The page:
New Hampshire lacked a booming metropolis, so less emphasis was placed on preserving trees to protect watersheds. But urbanites from cities like Boston and New York still shaped Granite State forest policy through another mechanism: tourism. In reality, there were conflicts among these groups, not just between them, and creative coalitions are what ultimately led to surprising results. But readers should not mistake its modest dimensions for shallow thinking. Stroud uses the stories of these four states to weave together a compelling narrative with a happy ending.
But by artfully expressing the complexity, she con- cludes that this story offers no easy answers in a world increasingly interconnected. She shows how the Northeastern forests are part of a larger, urbanized, and interconnected region, and their revival depended on city people who understood that relationship. Cities do not just drain natural resources or act as an imperial exploiter.
Rather they can generate stronger, more sustainable regions.
The Environments of Seattle’s History – Center for the Study of the Pacific Northwest
The experience of the city, however, is front and center in Jeffrey C. In series of case studies on topics as diverse as the preservation of the Pike Place Market and conflicts over a decommissioned army base, Sanders argues that in Seattle residents, primarily countercultural and middle-class whites but also certain minority groups, crafted a vision for environmentalism that emphasized economic and social justice, and the equitable use of urban space.
This vision was a type of sustainability rather than simply environmental reform. Sanders begins with the controversy over Pike Place Market. Slated for demolition as part of an early s urban renewal plan, historic preservationists and community advocates fought for almost a decade to save the market; it is now a major tourist destination. Sanders then discusses how low-income and community members developed a variety of environmental improvement projects as part of the Central Area Improvement Project CAMP , a late s neighborhood revitalization effort funded largely through the federal Model Cities program.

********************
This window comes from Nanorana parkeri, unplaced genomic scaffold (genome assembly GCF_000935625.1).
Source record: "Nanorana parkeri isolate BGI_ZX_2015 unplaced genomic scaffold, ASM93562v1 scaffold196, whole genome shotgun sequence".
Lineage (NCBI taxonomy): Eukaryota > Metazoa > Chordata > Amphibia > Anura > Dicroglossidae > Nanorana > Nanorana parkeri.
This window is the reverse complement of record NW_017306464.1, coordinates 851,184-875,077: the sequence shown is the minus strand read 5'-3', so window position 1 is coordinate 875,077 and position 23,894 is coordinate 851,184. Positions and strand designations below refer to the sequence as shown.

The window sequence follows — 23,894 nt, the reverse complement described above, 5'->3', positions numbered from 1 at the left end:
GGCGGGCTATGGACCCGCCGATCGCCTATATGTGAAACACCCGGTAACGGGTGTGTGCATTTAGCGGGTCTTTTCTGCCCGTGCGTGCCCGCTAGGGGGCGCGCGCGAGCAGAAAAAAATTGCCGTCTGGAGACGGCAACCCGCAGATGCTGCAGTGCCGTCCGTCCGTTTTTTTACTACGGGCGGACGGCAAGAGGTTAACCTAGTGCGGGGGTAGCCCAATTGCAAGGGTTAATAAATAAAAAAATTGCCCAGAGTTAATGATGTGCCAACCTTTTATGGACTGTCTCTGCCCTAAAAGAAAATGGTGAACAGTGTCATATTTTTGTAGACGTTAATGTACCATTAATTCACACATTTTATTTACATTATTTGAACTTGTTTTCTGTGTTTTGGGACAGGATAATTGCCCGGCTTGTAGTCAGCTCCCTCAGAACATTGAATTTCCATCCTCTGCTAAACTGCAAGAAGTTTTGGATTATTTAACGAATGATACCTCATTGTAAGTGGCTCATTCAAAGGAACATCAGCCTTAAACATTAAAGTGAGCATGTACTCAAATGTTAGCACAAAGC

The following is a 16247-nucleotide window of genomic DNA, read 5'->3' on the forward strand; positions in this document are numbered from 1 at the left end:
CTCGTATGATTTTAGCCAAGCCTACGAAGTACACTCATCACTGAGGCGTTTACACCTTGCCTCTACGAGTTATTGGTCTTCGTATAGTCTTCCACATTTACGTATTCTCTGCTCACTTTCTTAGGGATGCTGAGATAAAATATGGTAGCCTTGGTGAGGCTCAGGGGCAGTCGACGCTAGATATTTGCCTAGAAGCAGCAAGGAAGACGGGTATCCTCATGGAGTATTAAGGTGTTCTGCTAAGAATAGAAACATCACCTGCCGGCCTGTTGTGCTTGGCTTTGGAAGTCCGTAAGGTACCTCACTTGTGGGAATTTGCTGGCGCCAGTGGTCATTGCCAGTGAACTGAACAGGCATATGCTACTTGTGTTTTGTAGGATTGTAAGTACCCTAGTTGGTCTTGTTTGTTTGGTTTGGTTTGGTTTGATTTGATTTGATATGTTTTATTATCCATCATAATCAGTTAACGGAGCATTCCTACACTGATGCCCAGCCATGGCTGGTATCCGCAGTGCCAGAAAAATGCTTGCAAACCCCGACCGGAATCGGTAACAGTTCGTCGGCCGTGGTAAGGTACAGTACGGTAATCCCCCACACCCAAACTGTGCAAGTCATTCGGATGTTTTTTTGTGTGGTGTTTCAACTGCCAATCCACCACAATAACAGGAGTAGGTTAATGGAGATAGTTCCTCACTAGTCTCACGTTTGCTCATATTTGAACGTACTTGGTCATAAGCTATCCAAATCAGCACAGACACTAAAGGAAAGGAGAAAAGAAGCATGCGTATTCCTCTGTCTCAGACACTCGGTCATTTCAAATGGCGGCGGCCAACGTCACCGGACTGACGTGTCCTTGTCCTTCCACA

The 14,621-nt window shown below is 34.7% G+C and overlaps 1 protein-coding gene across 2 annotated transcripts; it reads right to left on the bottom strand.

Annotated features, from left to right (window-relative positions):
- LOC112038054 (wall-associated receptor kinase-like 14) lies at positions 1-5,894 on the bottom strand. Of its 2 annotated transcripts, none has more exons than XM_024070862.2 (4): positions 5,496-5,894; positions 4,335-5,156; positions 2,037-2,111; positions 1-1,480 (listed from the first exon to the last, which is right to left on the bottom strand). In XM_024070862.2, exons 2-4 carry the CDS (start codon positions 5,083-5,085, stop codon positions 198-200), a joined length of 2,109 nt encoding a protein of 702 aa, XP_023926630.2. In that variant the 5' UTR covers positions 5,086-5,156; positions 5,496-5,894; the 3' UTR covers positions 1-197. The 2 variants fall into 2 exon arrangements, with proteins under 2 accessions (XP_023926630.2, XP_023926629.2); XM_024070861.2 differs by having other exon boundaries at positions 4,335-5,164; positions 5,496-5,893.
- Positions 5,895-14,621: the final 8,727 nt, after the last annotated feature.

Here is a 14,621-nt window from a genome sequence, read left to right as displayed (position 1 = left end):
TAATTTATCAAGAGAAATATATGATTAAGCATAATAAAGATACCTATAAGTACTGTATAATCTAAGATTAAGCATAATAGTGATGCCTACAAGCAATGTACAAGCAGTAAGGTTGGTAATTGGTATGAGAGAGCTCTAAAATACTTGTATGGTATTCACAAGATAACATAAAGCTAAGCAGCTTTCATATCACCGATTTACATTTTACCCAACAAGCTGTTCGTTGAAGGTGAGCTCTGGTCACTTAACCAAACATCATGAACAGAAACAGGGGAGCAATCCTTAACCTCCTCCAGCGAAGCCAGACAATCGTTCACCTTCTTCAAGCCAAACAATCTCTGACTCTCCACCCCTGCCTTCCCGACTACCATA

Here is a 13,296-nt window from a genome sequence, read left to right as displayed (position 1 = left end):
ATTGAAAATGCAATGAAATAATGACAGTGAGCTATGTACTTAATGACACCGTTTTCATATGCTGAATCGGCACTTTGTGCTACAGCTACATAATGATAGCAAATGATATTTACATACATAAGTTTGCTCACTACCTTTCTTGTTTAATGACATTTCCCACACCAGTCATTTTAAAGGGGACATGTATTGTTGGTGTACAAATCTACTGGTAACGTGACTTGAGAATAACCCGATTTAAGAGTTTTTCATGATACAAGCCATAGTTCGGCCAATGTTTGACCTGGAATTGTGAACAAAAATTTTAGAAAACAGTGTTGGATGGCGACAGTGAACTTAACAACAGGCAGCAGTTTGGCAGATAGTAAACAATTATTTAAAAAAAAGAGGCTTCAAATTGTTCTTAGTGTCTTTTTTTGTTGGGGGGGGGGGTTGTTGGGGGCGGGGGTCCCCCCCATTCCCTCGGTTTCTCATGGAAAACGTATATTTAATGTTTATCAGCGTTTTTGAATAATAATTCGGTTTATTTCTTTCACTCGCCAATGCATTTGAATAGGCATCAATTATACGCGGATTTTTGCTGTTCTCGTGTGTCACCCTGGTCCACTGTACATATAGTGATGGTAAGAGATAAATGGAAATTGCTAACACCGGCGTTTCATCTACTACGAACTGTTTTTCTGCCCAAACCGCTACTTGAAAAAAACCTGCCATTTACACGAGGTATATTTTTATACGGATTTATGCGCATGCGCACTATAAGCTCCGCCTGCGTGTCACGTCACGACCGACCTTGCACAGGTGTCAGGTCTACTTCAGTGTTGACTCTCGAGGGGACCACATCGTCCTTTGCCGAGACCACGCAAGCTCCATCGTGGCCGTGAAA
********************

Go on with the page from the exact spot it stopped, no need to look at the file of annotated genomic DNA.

Later chapters move toward topics that are more traditionally recognizable as environmental activism, including battles over open space, and community garden and farming efforts. Recent work reveals how urban residents used federal programs during the s to further a variety of social and economic justice goals.
For Seattleites in the multira- cial Model Cities neighborhoods, improving housing meant not just new windows and other forms of rehabilitation but also trash pickup, rat eradication, and insect control. By pushing the boundaries of what is considered urban environmental activism, Sanders is providing a new model that scholars of other cities should follow. Similar efforts occurred in cities across the country dur- ing this period.
His work- ing definition is that sustainability is a movement that attempts to reconcile environmental concerns with equity and economic justice. Considering that many of the actors in this story were concerned about issues that had significant social justice components—equal access to housing, Native American rights, food security—this aspect of the frame works. But Sanders pushes it too far. In particular, the introduction contains an extended discussion of the WTO protests in Seattle, which notably included both labor and environmental groups marching together against globalization.